These dumplings were incredibly delicious, and although we ate them as a meal accompanied by an Asian-style slaw, they would also be great to serve as an appetiser or party-pass-around, or even to take for a picnic. Served with a dish of chilli jam, your favourite Asian-style dipping sauce, or even sweet chilli sauce, these make a truly delightful snack or light meal.
Prawn & Chilli Pot-Sticker Dumplings Recipe
Adapted slightly from recipe by Donna Hay
from marie claire dining
Note: using the pocket maker this quantity of filling made 30 dumplings, but if you were making them by hand I imagine you would probably get a few less
300g (10-1/2 oz) raw prawn meat
1 tablespoon freshly grated ginger
small bunch coriander, leaves & stems, roughly chopped
1 tablespoon chilli jam
2 tablespoons cooking sake
1 tablespoon soy sauce
30 wonton wrappers
1 tablespoon cornflour *
2 tablespoons water *
* Note: the cornflour and water are not necessary to seal the dumplings
if you are using the pocket maker
1 tablespoon oil
1 cup vegetable stock
Place prawn meat, ginger, coriander, chilli jam, sake and soy sauce in the bowl of a food processor, and pulse a few times until everything is coarsely chopped. Take care not to overdo it - you don't want to end up with fish paste - your filling should still have a little bit of texture to it.
If making dumplings by hand, place a small spoonful of filling on each wonton wrapper. Mix the cornflour and water together to make a paste, and brush paste around the edges of the wrapper. Fold the wrapper in half, and then pleat the edges into form a fan shape, pinching the edges firmly to seal in the filling.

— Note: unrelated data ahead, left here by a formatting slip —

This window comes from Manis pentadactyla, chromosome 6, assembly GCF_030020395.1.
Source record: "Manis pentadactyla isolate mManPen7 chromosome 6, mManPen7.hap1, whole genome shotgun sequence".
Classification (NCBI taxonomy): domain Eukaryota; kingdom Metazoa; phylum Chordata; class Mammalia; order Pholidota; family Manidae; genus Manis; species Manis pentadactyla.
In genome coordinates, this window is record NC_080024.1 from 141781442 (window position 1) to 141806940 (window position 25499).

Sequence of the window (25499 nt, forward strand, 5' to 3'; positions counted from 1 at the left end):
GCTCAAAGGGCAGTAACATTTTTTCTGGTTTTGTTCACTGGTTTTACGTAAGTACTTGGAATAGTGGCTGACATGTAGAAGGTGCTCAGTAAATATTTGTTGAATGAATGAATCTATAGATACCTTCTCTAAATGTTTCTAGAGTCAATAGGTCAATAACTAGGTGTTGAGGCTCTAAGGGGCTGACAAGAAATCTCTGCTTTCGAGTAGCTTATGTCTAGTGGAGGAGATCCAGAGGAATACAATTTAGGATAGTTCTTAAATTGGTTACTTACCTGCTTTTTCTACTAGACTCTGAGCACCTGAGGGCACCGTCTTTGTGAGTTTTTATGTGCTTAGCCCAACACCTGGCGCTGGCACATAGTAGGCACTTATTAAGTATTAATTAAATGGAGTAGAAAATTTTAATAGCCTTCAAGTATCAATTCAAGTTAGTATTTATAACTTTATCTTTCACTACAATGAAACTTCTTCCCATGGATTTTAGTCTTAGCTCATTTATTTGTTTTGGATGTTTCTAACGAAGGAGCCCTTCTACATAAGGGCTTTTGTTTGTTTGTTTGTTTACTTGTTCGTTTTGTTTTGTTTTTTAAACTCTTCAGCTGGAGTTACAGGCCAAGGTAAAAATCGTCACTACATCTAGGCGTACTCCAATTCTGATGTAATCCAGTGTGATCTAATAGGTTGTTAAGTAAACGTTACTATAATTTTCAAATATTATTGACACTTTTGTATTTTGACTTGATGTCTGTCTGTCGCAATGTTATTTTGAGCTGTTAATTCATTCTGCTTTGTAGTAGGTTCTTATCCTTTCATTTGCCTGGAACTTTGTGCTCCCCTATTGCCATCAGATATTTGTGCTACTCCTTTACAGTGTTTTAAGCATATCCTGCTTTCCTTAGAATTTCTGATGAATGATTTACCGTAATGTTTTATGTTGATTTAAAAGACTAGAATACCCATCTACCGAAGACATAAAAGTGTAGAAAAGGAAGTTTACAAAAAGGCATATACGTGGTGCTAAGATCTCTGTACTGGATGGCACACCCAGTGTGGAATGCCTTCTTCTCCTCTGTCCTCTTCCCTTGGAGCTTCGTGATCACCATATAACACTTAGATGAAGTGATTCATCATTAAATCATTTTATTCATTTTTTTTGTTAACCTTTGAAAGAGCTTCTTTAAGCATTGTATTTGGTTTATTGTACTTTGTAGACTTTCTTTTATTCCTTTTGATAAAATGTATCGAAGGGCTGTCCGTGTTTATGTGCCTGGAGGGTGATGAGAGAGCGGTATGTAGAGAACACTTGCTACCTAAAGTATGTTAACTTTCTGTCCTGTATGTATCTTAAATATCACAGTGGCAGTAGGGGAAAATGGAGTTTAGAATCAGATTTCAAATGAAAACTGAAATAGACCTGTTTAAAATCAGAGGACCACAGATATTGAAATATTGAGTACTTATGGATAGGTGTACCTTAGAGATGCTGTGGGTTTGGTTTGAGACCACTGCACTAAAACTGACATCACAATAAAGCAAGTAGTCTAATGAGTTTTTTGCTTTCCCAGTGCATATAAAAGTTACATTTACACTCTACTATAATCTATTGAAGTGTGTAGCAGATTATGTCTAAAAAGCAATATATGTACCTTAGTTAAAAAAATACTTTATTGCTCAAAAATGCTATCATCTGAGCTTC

If using the pocket maker, proceed according to the following illustrations: Place wonton wrapper on the pocket maker and press down gently in the centre to create the pocket for the filling; place a scant teaspoon of filling in the cavity, taking care not to overfill; bring the sides of the pocket maker together to enclose the filling, squeeze firmly, and peel off the excess dough; open the pocket maker and remove the filled dumpling.
Set aside until you have filled all the wrappers. (If desired, you could actually freeze completed dumplings at this stage)
Set a large frypan over high heat, and add oil to the pan. Once oil is hot, add the dumplings to the pan, in a single layer, and cook until the bases are golden brown. Carefully pour the stock into the pan and cover. Steam the dumplings in the stock until the dough is tender and cooked through - about 5 minutes. Remove lid from the pan and continue to cook for a couple more moments until all the stock has evaporated. Remove from the pan and serve immediately.
If you would like to get to know Donna Hay a little better, and to see all the scrumptious pies and tarts and pies my friends have cooked up, then visit I Heart Cooking Clubs and check out the links.
I'll also be sharing this post this week at See Ya In the Gumbo hosted by the lovely Michelle at Ms. enPlace, Weekend Cooking hosted by Beth at Beth Fish Reads, at Cook Your Books hosted by the lovely Joyce at Kitchen Flavours, and at Foodie Fridays hosted by Designs by Gollam.